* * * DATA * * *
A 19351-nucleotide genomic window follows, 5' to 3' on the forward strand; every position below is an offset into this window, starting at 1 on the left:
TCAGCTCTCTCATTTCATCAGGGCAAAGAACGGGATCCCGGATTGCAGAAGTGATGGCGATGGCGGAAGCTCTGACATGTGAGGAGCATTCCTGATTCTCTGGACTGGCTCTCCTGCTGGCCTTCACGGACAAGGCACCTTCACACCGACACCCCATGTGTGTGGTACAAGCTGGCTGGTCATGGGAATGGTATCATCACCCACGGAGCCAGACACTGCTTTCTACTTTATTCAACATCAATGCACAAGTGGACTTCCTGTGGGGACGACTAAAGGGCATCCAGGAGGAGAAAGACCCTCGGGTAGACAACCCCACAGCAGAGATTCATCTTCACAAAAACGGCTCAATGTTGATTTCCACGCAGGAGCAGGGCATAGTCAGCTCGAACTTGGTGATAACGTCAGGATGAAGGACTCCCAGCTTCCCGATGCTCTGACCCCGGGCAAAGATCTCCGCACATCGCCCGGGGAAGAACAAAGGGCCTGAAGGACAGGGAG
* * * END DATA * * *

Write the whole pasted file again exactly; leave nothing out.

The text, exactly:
A 19351-nucleotide genomic window follows, 5' to 3' on the forward strand; every position below is an offset into this window, starting at 1 on the left:
TCAGCTCTCTCATTTCATCAGGGCAAAGAACGGGATCCCGGATTGCAGAAGTGATGGCGATGGCGGAAGCTCTGACATGTGAGGAGCATTCCTGATTCTCTGGACTGGCTCTCCTGCTGGCCTTCACGGACAAGGCACCTTCACACCGACACCCCATGTGTGTGGTACAAGCTGGCTGGTCATGGGAATGGTATCATCACCCACGGAGCCAGACACTGCTTTCTACTTTATTCAACATCAATGCACAAGTGGACTTCCTGTGGGGACGACTAAAGGGCATCCAGGAGGAGAAAGACCCTCGGGTAGACAACCCCACAGCAGAGATTCATCTTCACAAAAACGGCTCAATGTTGATTTCCACGCAGGAGCAGGGCATAGTCAGCTCGAACTTGGTGATAACGTCAGGATGAAGGACTCCCAGCTTCCCGATGCTCTGACCCCGGGCAAAGATCTCCGCACATCGCCCGGGGAAGAACAAAGGGCCTGAAGGACAGGGAG